Learning from Covid-19? The European Commission’s Farm-to-Fork Policy sends a Positive Signal even though many Crucial Points are still Missing

URGENCI Press Release, 20 May 2020

Has the Commission succeeded in learning some lessons from the Coronavirus crisis? With the publication of its Farm-to-Fork Strategy and its Biodiversity Strategy today, the European Commission is sending a signal that shows greater awareness of the importance of resilient food systems and of the interconnections between human health, sustainable diets and the ecosystems win which we live. Sadly, however, many crucial points required for initiating true systemic change are still missing.

The targets set by the European Green Deal are confirmed. 25% of agricultural land should be under organic farming management by 2030 (instead of 7% in 2017). The increase of agro-ecological practices is also mentioned as a key sector for development. Furthermore, the reduction by 50% of the overall use of chemical pesticides and more hazardous chemical inputs by 2030 can be perceived as a defensive victory, as the goal has been preserved despite the action of the lobbies. It is still far from satisfactory however. The European Commission should face its responsibility to building healthy ecosystems and human health and go beyond this target. One should recall, on this #WorldBeeDay, that hundreds of thousands of European citizens have demanded an 80% reduction of chemical pesticide use by 2030 and a full phasing out in 2035. Two further commitments are the reduction of use of fertilisers by at least 20% in 2030, and to secure at least 10% of the agricultural area as “high-diversity landscapes”.

A key positive aspect is the reinforced coherence between the on-going Common Agricultural Policy Reform and the EU Commission’s strategy: the latter contains a new requirement for Member States to set comparable targets when drafting Common Agricultural Policy (CAP) strategic plans. This requirement is combined with the announcement of new EU legislation for a sustainable food system for 2023. This legal frame could have the potential to be a game changer in terms of driving the European food systems away from the high dependence of chemical inputs.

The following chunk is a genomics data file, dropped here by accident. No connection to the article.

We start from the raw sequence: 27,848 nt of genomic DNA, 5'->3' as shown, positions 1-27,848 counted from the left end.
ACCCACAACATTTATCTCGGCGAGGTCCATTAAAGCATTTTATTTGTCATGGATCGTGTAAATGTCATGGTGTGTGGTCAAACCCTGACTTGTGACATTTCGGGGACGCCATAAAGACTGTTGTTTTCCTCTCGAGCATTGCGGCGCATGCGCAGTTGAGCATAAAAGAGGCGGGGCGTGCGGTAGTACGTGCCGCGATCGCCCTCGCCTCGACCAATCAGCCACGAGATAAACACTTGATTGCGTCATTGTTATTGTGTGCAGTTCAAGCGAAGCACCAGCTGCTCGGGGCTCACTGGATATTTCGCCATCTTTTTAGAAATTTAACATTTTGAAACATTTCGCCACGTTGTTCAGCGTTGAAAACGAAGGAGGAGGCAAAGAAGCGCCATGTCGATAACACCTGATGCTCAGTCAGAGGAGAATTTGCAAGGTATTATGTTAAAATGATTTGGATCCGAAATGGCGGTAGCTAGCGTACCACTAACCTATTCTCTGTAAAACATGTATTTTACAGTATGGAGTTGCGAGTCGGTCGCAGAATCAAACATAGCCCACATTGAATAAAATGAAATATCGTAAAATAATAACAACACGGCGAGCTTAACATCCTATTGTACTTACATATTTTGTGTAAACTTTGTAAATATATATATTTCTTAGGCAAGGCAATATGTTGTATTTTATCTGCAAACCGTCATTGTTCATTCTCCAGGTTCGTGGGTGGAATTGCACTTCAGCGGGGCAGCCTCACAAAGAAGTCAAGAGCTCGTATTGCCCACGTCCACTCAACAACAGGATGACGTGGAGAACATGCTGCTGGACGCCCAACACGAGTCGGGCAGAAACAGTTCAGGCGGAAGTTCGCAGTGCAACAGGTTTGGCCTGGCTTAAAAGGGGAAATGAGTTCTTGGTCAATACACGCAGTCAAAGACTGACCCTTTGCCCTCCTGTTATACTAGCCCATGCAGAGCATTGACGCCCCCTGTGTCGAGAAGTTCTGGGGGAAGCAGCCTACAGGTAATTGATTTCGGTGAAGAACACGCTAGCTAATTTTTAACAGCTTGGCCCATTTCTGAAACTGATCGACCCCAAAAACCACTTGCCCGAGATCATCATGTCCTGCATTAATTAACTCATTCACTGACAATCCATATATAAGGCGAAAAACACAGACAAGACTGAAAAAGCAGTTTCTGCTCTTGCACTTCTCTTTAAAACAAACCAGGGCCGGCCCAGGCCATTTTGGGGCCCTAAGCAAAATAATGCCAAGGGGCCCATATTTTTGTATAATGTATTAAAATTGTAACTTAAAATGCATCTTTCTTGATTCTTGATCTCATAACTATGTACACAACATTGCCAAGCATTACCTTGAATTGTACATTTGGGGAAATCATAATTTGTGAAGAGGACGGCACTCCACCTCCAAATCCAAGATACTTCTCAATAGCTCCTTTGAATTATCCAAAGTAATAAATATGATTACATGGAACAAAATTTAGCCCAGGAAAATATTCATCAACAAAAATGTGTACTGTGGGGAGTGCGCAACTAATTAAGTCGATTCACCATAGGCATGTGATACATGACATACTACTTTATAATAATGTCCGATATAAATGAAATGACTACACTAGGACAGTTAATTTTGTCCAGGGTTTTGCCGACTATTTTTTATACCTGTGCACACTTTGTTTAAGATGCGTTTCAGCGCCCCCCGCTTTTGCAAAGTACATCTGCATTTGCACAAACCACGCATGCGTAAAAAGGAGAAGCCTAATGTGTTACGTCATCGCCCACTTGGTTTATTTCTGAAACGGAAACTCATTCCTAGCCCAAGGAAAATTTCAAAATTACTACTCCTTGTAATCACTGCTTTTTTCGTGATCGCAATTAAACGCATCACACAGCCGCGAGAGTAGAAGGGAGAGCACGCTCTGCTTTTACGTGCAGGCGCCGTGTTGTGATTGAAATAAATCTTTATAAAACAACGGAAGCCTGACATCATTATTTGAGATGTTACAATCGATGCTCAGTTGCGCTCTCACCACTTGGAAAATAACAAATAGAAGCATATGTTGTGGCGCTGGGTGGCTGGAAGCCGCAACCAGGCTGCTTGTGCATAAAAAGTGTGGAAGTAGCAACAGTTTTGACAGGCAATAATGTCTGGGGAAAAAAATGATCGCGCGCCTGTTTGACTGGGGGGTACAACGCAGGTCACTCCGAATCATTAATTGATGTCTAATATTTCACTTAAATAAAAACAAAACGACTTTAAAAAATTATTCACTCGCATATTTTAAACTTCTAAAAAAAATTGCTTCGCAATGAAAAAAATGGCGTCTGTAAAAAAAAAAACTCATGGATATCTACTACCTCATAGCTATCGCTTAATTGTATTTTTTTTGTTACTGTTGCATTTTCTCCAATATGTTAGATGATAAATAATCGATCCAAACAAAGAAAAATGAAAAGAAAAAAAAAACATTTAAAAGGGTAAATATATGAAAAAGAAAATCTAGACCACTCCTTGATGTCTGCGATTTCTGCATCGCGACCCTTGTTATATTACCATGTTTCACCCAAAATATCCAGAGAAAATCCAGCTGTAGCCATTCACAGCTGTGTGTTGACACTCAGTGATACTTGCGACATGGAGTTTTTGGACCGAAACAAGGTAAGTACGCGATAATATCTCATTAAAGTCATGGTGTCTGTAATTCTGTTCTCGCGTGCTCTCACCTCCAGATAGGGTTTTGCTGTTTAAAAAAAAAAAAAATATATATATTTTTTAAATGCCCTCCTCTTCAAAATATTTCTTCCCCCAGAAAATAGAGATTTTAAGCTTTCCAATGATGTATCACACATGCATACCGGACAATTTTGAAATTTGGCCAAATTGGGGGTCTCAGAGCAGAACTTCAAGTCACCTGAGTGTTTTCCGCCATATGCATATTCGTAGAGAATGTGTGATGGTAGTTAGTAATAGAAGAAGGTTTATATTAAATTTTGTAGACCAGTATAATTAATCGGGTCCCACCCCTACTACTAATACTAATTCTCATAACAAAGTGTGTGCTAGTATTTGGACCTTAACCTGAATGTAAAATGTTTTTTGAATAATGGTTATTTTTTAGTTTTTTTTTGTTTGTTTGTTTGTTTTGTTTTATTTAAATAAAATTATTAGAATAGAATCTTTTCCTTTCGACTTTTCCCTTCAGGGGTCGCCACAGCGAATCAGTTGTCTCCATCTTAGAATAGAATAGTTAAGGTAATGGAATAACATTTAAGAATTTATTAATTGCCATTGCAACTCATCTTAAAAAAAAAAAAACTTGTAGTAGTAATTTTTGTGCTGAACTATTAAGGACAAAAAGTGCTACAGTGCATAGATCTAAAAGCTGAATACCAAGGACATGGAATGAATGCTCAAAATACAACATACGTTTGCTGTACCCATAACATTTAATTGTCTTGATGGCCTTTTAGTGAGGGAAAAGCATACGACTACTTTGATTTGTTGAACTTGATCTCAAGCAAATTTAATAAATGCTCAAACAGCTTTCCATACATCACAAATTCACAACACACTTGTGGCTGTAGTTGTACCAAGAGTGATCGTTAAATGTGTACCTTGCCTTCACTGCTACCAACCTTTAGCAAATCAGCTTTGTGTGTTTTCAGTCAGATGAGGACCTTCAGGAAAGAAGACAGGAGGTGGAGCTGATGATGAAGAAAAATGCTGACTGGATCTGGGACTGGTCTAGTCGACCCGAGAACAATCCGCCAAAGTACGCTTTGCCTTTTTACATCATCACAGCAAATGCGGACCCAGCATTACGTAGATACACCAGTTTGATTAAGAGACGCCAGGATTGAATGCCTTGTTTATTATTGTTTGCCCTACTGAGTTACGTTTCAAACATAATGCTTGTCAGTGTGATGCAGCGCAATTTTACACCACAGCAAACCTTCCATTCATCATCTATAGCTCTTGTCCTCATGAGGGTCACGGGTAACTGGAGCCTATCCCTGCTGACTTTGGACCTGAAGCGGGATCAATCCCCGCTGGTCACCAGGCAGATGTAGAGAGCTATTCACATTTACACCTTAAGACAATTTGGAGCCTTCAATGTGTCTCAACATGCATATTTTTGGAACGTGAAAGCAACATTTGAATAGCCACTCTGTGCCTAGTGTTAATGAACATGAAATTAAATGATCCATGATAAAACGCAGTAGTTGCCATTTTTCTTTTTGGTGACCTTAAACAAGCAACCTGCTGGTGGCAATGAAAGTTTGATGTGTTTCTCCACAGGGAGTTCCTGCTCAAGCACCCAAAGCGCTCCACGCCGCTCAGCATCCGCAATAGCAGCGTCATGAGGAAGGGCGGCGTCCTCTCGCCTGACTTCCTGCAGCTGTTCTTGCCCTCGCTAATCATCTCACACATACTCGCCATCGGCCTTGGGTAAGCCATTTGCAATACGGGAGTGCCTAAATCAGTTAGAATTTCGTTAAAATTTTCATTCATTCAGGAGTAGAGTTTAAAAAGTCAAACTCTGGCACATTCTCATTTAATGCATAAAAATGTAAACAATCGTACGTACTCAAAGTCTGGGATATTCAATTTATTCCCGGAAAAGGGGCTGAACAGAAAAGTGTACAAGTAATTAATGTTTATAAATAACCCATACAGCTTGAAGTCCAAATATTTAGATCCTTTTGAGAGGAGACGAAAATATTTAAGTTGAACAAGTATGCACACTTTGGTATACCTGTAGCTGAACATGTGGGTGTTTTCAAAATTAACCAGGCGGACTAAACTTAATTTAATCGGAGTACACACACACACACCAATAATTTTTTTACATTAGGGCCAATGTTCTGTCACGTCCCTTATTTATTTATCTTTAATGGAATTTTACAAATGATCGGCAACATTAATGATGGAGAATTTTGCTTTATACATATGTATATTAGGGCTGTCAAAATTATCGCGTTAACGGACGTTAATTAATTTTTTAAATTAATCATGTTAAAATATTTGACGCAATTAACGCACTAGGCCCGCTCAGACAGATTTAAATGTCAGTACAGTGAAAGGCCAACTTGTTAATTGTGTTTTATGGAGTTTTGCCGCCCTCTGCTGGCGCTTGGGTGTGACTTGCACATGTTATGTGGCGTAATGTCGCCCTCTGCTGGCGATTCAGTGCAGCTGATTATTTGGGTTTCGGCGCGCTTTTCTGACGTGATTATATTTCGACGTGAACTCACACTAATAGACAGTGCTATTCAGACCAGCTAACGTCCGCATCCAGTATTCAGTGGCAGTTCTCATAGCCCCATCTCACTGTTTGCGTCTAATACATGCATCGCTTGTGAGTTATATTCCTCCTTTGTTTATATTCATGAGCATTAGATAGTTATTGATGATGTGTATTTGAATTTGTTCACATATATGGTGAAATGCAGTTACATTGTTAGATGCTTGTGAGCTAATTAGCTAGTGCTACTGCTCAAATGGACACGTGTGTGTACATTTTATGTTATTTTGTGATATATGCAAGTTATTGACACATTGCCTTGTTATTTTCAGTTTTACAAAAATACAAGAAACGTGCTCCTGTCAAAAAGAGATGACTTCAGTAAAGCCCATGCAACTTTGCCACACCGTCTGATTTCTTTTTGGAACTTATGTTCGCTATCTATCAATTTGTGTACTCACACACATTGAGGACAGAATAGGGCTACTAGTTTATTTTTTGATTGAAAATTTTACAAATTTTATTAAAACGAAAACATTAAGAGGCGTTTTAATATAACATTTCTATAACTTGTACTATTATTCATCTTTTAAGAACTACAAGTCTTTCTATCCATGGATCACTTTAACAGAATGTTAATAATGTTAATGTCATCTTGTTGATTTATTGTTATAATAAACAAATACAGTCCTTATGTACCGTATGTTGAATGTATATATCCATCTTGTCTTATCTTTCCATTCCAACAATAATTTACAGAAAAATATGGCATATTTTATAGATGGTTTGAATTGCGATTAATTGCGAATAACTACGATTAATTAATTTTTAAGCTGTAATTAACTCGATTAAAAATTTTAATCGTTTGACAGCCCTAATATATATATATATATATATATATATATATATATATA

Despite these reasons for hope, the EU Commission’s blueprint on European food policies falls short in addressing some of the key challenges.

First, nothing precise, no target at all is set concerning animal welfare, despite insistant calls from civil society (including URGENCI) for a ban on meat promotion for example.

Second, in the section called “Building the food chain that works for consumers, producers, climate change and the environment”, many interesting general statements have been included. When it comes to actions foreseen, all focus on labelling: the setting of maximum levels for certain nutrients (end of 2021); a proposal for harmonised mandatory front-of-pack nutrition labelling to enable consumers to make health-conscious food choices (end of 2022); a proposal to require indication of origin for certain products (end of 2022); nutrient profiles to restrict the use of nutrition and health claims on food that is high in salt, sugar and/or fat (end of 2022); a proposal for a sustainable food labelling framework to empower consumers to make sustainable food choices (end of 2024). All these actions are seen as new battlefronts for URGENCI, rather than as gains: their specifics will be designed in the course of time based on the power relationship between the different stakeholders. Moreover, the Commission has failed to recognize the need for more short supply chains and direct partnerships between producers and consumers.

Third, the EC is putting the issue of agro-biodiversity on the table: “Sustainable food systems also rely on seed security and diversity. Farmers need to have access to a range of quality seeds for plant varieties adapted to the pressures of climate change. The Commission will take measures to facilitate the registration of seed varieties, including for organic farming, and to ensure easier market access for traditional and locally-adapted varieties”. Nevertheless, URGENCI, together with its allies, will be cautious and will keep track of how this theoretical principle translates into reality. The confidence in this statement in favour of cultivated biodiversity is eroded by the neighbouring sentence stating that “ the European Commission is carrying out a study which will look at the potential of new genomic techniques to improve sustainability along the food supply chain “.

As Judith Hitchman, President of the International Committee of URGENCI, stated: “The European Commission’s Farm-to-Fork Strategy will certainly not change the everyday reality of Community Supported Agriculture farmers and consumers in Europe per se. But it may have given some direction and a positive signal to lift some challenges and to reinforce our initiatives for more sustainable food systems in Europe”.